[[email protected] ~]# cat /etc/chrony.conf # Use public servers from the pool.ntp.org project. # Please consider joining the pool (http://www.pool.ntp.org/join.html). server 0.centos.pool.ntp.org iburst server 1.centos.pool.ntp.org iburst server 2.centos.pool.ntp.org iburst server 3.centos.pool.ntp.org iburst ...
If you have your own local NTP server you can modify the configuration to use this instead, be sure to reload the service afterwards to apply the changes. The NTP servers may also be retrieved by DHCP configuration, this can be disabled by specifying PEERDNS=no in the network configuration.
With chrony running we can perform various management tasks. In CentOS 7 as part of systemd we get access to the new timedatectl command which allows us to manage various time settings including NTP.
Below is an example output of the timedatectl command, it shows the current system time as well as hardware clock (RTC) time, current timezone, if NTP is enabled and synchronized as well upcoming DST changes.
[[email protected] ~]# timedatectl Local time: Tue 2015-09-15 22:24:11 AEST Universal time: Tue 2015-09-15 12:24:11 UTC RTC time: Tue 2015-09-15 12:24:03 Timezone: Australia/Sydney (AEST, +1000) NTP enabled: yes NTP synchronized: no RTC in local TZ: no DST active: no Last DST change: DST ended at Sun 2015-04-05 02:59:59 AEDT Sun 2015-04-05 02:00:00 AEST Next DST change: DST begins (the clock jumps one hour forward) at Sun 2015-10-04 01:59:59 AEST Sun 2015-10-04 03:00:00 AEDT
The timedatectl command can also be used to enable and disable NTP with set-ntp, it will enable or disable either chronyd or ntpd depending on the service that is in use. In the example below we disable NTP and then enable it again which also triggers it to synchronize with the NTP servers.
[[email protected] ~]# timedatectl set-ntp 0 [[email protected] ~]# timedatectl | grep NTP NTP enabled: no NTP synchronized: no [[email protected] ~]# timedatectl set-ntp 1 [[email protected] ~]# timedatectl NTP enabled: yes NTP synchronized: yes
Time synchronization can also be forced with the below chronyc commands.
[[email protected] ~]# chronyc -a 'burst 4/4' 200 OK 200 OK [[email protected] ~]# chronyc -a makestep 200 OK 200 OK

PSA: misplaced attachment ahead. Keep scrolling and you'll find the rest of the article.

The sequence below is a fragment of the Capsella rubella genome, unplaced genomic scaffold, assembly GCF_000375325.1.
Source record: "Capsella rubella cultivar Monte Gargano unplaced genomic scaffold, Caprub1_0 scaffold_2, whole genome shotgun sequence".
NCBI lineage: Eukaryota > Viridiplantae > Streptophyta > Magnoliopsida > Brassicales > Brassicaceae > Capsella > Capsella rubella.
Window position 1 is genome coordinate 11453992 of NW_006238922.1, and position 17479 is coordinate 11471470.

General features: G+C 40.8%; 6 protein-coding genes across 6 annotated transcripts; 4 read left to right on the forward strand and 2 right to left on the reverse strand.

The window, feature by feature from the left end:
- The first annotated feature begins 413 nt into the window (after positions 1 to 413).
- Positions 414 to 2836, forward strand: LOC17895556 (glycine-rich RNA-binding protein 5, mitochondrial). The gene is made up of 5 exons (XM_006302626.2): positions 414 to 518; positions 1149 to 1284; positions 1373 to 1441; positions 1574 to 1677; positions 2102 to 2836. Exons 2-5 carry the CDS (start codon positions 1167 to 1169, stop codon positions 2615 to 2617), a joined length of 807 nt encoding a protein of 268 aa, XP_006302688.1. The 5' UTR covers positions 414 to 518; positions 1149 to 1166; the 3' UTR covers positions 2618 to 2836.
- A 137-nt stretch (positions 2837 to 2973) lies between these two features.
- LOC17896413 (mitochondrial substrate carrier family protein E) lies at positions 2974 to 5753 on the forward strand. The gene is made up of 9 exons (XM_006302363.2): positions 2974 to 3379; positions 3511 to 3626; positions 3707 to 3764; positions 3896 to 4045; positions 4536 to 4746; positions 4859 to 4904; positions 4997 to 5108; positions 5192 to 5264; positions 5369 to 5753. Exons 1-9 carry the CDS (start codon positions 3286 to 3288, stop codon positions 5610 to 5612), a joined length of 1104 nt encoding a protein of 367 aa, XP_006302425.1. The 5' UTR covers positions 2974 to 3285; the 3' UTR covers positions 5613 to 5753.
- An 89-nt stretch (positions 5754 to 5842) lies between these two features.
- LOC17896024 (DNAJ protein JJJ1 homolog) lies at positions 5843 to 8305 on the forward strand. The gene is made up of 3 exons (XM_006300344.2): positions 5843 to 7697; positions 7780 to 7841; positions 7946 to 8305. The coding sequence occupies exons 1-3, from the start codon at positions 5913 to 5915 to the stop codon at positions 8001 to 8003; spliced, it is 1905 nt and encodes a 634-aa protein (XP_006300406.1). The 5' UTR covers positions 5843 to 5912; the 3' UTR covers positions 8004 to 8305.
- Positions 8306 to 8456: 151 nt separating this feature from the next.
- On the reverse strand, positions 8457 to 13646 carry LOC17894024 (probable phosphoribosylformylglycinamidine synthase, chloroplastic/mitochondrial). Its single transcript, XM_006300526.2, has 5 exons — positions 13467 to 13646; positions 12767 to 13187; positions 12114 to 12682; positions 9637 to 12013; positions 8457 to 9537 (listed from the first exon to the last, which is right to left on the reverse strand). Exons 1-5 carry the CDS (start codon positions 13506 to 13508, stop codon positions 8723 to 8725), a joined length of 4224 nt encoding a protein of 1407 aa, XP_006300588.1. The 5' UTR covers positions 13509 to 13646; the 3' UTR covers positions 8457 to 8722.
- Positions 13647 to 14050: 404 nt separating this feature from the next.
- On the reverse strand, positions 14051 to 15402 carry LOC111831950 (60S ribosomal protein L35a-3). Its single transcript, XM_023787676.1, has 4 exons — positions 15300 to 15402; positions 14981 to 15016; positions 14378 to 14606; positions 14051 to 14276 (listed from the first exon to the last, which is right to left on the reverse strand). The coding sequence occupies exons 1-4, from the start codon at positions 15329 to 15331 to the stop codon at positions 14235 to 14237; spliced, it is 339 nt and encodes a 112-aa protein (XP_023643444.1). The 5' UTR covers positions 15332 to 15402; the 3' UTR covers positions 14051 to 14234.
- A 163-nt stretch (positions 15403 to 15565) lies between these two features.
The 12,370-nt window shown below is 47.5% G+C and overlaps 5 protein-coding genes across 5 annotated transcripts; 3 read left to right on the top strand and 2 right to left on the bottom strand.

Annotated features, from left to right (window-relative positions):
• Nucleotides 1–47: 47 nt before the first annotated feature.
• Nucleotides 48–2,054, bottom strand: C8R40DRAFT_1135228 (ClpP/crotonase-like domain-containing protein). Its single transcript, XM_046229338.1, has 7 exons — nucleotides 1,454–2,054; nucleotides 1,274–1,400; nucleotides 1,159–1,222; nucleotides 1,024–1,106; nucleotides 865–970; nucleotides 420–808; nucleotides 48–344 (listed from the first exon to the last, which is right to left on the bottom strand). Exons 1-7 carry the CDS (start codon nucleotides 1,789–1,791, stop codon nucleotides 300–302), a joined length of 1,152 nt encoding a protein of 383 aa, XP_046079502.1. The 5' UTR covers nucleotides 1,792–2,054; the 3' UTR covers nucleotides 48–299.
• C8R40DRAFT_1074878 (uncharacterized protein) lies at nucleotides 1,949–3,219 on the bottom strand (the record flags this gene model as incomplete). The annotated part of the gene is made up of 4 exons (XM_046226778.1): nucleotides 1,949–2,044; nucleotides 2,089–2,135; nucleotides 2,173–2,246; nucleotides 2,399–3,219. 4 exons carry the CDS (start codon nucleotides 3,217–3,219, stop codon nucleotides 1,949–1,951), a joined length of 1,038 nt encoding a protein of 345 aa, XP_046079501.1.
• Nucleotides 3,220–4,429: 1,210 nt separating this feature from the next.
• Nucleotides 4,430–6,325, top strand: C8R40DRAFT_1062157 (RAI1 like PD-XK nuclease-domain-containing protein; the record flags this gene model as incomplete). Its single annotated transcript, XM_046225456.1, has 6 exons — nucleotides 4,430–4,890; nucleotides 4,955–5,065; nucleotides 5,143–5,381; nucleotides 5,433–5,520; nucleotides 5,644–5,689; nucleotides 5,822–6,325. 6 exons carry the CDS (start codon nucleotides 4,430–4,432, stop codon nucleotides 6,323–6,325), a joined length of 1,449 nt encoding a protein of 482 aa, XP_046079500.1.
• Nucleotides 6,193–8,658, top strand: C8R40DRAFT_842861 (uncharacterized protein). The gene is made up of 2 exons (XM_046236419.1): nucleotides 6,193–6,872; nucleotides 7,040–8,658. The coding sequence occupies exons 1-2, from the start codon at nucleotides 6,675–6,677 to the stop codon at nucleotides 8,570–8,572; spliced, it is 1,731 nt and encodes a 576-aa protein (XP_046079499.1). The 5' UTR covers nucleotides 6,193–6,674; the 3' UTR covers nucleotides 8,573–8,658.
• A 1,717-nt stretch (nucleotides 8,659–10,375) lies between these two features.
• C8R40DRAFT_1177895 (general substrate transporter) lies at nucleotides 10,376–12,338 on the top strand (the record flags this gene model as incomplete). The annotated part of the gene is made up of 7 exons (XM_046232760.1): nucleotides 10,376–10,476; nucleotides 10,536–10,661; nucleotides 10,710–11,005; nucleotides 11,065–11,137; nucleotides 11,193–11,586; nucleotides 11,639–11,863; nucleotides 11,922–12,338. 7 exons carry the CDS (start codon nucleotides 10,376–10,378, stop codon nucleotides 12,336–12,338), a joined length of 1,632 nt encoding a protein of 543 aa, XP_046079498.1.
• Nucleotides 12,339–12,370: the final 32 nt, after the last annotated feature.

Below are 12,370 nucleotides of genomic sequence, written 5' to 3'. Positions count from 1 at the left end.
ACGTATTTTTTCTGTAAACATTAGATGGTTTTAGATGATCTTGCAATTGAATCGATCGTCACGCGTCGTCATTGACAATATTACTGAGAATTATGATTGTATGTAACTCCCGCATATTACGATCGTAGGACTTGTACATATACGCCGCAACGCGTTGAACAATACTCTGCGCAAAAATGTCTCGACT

Chronyc can also be used to view detailed NTP specific information as demonstrated below.
[[email protected] ~]# chronyc tracking Reference ID : 188.8.131.52 (203-173-10-97.perm.iinet.net.au) Stratum : 4 Ref time (UTC) : Tue Sep 15 11:54:57 2015 System time : 0.000043310 seconds slow of NTP time Last offset : 0.000002876 seconds RMS offset : 0.000330570 seconds Frequency : 10.954 ppm slow Residual freq : 0.002 ppm Skew : 0.052 ppm Root delay : 0.025731 seconds Root dispersion : 0.046666 seconds Update interval : 1036.5 seconds Leap status : Normal
We can also view all NTP servers that chronyc is synchronizing with.
[[email protected] ~]# chronyc sources 210 Number of sources = 4 MS Name/IP address Stratum Poll Reach LastRx Last sample =============================================================================== ^* 203-173-10-97.perm.iinet. 3 10 377 863 -4849us[-4846us] +/- 91ms ^+ b.pool.ntp.uq.edu.au 2 10 377 771 +4122us[+4122us] +/- 116ms ^+ 0.time.itoc.com.au 2 10 377 717 +1935us[+1935us] +/- 83ms ^+ saul.foodworks.com.au 2 10 377 652 +1906us[+1906us] +/- 86ms
Further information on these sources can then be viewed.
[[email protected] ~]# chronyc sourcestats 210 Number of sources = 4 Name/IP Address NP NR Span Frequency Freq Skew Offset Std Dev ============================================================================== 203-173-10-97.perm.iinet. 15 9 241m -0.293 0.307 -6664us 1336us b.pool.ntp.uq.edu.au 13 9 206m 0.109 0.054 +4457us 150us 0.time.itoc.com.au 7 4 103m -0.093 0.058 +1906us 42us saul.foodworks.com.au 6 3 85m 0.244 0.965 +2418us 350us
Note that you can also specify the -v flag when running these commands for even further detailed and verbose information.
The time can also be configured through the graphical user interface by installing the ‘system-config-date’ package via yum and then running the ‘system-config-date’ command.
By default chronyd will only accept commands from chronyc from the local server, however we can change this to allow remote changes if required. To allow external chronyc access modify the /etc/chrony.conf file as below.
This will allow chronyc initiated from a remote host in the 172.16.0.0/24 network range access to our server and perform changes similar to directly editing the /etc/chrony.conf file, this may be useful if you want to be able to remotely manage time on a number of servers. Additionally the default ‘bindcmdaddress’ entries which set chronyd to listen only on localhost should be removed to allow chronyd to listen on all available network interfaces, the chronyd service should then be restarted to apply these changes.
Note that chronyd listens on UDP port 323 for chronyc connections, so firewall rules may need to be put in place to allow the traffic through.
While this locks down access to chronyd from an IP address or range of IP addresses it does not actually perform any authentication, potentially allowing anyone to use chronyc to run commands which is insecure. We can configure a password to limit chronyc access, for further information see the documentation here.
While the NTP daemon is older than chronyd it is still widely used, by default it is not installed in CentOS 7 so you will first need to install it. You should check if chrony is already installed and perhaps disable the service or remove the package to prevent any conflicts. Ntpd can be installed as shown below.